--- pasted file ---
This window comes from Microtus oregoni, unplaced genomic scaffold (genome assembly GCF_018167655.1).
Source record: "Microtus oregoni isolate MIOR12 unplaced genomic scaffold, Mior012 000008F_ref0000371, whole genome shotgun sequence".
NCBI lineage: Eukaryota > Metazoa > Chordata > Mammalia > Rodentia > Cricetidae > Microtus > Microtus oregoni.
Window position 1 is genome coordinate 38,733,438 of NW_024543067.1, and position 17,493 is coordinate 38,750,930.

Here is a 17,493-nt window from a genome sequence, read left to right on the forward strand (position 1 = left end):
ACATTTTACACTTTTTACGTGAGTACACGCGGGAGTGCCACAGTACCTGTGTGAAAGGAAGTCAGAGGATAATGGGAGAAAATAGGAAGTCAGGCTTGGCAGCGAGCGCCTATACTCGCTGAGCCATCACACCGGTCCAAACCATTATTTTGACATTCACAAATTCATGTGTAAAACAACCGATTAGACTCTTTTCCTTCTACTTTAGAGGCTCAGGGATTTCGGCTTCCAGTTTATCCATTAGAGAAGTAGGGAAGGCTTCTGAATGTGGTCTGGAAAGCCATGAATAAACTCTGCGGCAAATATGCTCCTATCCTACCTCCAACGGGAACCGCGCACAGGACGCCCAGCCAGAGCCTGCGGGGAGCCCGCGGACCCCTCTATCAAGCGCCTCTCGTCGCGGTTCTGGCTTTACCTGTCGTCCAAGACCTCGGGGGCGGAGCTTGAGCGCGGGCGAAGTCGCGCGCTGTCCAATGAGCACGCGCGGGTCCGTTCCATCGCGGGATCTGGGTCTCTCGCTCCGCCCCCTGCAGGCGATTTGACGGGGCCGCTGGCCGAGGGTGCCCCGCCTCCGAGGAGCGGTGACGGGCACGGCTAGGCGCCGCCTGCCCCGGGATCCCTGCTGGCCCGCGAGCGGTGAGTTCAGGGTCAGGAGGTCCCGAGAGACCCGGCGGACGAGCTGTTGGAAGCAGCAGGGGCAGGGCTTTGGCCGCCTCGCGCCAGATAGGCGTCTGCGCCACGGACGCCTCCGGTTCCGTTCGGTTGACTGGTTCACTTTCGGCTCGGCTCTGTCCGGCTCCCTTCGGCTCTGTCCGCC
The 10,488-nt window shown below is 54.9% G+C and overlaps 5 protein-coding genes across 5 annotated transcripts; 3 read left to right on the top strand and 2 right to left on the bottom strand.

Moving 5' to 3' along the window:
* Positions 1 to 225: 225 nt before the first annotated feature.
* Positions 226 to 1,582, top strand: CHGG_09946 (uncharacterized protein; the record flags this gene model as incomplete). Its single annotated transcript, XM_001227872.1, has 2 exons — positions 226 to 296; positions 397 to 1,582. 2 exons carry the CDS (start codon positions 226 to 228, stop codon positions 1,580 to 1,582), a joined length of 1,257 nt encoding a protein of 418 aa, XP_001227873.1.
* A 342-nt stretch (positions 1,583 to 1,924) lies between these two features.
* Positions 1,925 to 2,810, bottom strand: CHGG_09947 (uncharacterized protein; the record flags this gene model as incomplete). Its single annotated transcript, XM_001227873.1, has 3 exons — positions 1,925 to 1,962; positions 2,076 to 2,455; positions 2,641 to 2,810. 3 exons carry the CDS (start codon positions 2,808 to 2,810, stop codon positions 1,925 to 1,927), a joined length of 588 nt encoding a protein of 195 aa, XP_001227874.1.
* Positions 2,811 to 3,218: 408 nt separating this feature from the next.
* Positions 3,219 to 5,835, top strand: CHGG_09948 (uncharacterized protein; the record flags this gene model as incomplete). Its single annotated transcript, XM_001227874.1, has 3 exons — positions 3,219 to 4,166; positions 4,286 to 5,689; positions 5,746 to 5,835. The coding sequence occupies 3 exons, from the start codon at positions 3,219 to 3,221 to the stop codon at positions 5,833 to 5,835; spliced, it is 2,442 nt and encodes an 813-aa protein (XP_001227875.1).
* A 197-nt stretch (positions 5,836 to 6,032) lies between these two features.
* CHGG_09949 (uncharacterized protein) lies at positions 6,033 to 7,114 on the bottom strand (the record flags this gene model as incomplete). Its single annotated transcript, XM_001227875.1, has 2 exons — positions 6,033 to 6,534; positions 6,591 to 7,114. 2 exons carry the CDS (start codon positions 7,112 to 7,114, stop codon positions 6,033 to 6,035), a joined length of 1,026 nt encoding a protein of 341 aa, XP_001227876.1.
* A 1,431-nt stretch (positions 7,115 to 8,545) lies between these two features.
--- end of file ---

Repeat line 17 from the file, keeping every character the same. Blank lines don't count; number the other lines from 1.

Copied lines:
* A 1,431-nt stretch (positions 7,115 to 8,545) lies between these two features.